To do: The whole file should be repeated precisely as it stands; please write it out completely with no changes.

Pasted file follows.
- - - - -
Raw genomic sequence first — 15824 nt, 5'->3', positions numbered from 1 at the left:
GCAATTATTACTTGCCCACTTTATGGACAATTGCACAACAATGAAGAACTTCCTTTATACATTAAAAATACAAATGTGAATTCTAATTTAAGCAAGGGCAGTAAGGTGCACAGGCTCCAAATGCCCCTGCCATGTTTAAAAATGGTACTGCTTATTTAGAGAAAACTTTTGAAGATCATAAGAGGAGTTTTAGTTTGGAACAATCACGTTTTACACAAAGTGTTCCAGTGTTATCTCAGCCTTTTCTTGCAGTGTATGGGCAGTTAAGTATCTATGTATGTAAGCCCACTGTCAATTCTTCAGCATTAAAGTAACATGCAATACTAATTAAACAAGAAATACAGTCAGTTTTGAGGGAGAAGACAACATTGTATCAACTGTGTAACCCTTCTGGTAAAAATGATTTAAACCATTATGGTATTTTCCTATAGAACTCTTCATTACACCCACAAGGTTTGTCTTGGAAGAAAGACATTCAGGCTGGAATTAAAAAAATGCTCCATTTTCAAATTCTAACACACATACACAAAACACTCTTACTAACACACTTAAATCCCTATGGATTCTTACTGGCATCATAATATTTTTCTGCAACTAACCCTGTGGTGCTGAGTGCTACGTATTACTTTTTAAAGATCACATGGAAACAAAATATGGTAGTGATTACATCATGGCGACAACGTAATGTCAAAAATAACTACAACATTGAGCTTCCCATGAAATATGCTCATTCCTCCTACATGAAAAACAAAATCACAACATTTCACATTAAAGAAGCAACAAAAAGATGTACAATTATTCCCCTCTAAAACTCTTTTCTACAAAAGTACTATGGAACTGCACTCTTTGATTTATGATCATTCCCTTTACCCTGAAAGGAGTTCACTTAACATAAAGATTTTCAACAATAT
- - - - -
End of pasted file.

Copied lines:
Raw genomic sequence first — 15824 nt, 5'->3', positions numbered from 1 at the left:
GCAATTATTACTTGCCCACTTTATGGACAATTGCACAACAATGAAGAACTTCCTTTATACATTAAAAATACAAATGTGAATTCTAATTTAAGCAAGGGCAGTAAGGTGCACAGGCTCCAAATGCCCCTGCCATGTTTAAAAATGGTACTGCTTATTTAGAGAAAACTTTTGAAGATCATAAGAGGAGTTTTAGTTTGGAACAATCACGTTTTACACAAAGTGTTCCAGTGTTATCTCAGCCTTTTCTTGCAGTGTATGGGCAGTTAAGTATCTATGTATGTAAGCCCACTGTCAATTCTTCAGCATTAAAGTAACATGCAATACTAATTAAACAAGAAATACAGTCAGTTTTGAGGGAGAAGACAACATTGTATCAACTGTGTAACCCTTCTGGTAAAAATGATTTAAACCATTATGGTATTTTCCTATAGAACTCTTCATTACACCCACAAGGTTTGTCTTGGAAGAAAGACATTCAGGCTGGAATTAAAAAAATGCTCCATTTTCAAATTCTAACACACATACACAAAACACTCTTACTAACACACTTAAATCCCTATGGATTCTTACTGGCATCATAATATTTTTCTGCAACTAACCCTGTGGTGCTGAGTGCTACGTATTACTTTTTAAAGATCACATGGAAACAAAATATGGTAGTGATTACATCATGGCGACAACGTAATGTCAAAAATAACTACAACATTGAGCTTCCCATGAAATATGCTCATTCCTCCTACATGAAAAACAAAATCACAACATTTCACATTAAAGAAGCAACAAAAAGATGTACAATTATTCCCCTCTAAAACTCTTTTCTACAAAAGTACTATGGAACTGCACTCTTTGATTTATGATCATTCCCTTTACCCTGAAAGGAGTTCACTTAACATAAAGATTTTCAACAATAT